Posts Tagged ‘Republicans’
April 14th, 2011 at 12:00 am
Gimmicky Budget Deal Causes National Review to Turn on Boehner
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If you’ve lost National Review — the most consistently conservative child of William F. Buckley — you’ve lost the conservative moment. Thus, House Speaker John Boehner should be insecure about NR’s new staff editorial reacting to the recently revealed gimmicks in last week’s budget deal, ominously entitled “Strike One.” Reading the content won’t assuage those fears:

There’s realism and then there’s cynicism. This deal — oversold and dependent on classic Washington budget trickery — comes too close to the latter. John Boehner has repeatedly said he’s going to reject “business as usual,” but that’s what he’s offered his caucus. It’s one thing for Tea Party Republicans to vote for a cut that falls short of what they’d get if the controlled all of Washington; it’s another thing for them, after making so much of bringing transparency and honesty to the Beltway, to vote for a deal sold partly on false pretenses.

Last week, some of us held out hope that the budget deal represented real — albeit incremental — change. The disappointment that would have resulted from a less satisfying outcome would have been bad. But the betrayal that results from feeling duped by your own leadership is far worse.

January 4th, 2011 at 8:51 am
House Republicans Post Repeal ObamaCare Bill Online

Making good on the promise to offer greater legislative transparency and in preparation forthe House vote to repeal ObamaCare scheduled for next week, House Republicans have posted the repeal bill online for all to see.

Check it out here.

December 20th, 2010 at 10:04 am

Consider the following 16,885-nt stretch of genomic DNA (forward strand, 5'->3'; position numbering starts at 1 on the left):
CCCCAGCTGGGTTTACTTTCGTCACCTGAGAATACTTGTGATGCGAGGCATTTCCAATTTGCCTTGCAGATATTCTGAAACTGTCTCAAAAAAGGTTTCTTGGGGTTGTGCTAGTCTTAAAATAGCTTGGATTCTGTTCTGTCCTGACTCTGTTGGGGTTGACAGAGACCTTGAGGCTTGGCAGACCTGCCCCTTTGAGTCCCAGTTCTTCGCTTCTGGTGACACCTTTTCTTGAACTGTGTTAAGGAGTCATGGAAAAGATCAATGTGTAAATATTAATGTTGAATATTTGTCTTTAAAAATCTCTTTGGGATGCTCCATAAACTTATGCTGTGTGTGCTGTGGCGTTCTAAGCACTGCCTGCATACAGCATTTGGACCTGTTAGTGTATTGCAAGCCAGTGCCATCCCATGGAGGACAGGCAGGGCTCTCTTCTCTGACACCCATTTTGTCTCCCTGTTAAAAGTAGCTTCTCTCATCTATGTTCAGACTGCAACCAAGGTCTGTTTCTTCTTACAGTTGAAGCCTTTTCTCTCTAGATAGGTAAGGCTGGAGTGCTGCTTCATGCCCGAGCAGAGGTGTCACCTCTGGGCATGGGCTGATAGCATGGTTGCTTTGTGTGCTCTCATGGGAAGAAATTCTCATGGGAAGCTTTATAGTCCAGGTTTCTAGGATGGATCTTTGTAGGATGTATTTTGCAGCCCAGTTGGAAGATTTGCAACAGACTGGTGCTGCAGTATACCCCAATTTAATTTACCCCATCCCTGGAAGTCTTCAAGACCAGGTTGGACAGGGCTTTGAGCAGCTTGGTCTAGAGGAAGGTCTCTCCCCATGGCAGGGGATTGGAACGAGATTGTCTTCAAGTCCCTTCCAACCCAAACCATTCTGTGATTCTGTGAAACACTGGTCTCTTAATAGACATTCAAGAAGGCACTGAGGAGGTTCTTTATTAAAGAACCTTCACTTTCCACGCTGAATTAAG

Ramirez Cartoon: “We Finally Have Bipartisan Agreement”
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Below is one of the latest cartoons from two-time Pulitzer Prize-winner Michael Ramirez.

View more of Michael Ramirez’s cartoons on CFIF’s website here.

November 18th, 2010 at 9:27 am
Ramirez Cartoon: The GOP’s Short Honeymoon With Voters
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Below is one of the latest cartoons from two-time Pulitzer Prize-winner Michael Ramirez.

View more of Michael Ramirez’s cartoons on CFIF’s website here.

April 5th, 2010 at 4:50 pm
Fighting the Good Fight

The defining battle in the war of competing political philosophies today is the one being waged between proponents of large and small government.  Clifford Asness makes a sterling contribution to the latter in his essay, “The Way Forward for Republicans, Tea Partiers.”  A sample:

We must beat them by repeatedly making the hard arguments as to why liberty works and why it is the moral choice.

We must win by explaining, no matter how long it may take and hard it may be, that free people acting in a free market is what this country stands for, is the only ethical way to live, and happens to be the greatest anti-poverty and civil rights program on earth. This is harder than saying “here’s some free stuff, now vote for us forever or you’ll lose it.” But, it’s the right thing to do for America, and even the right thing to do politically. If the other party is trying to hook the American people by pushing drugs (entitlements and such) on them, we won’t win elections by pushing slightly less attractive drugs!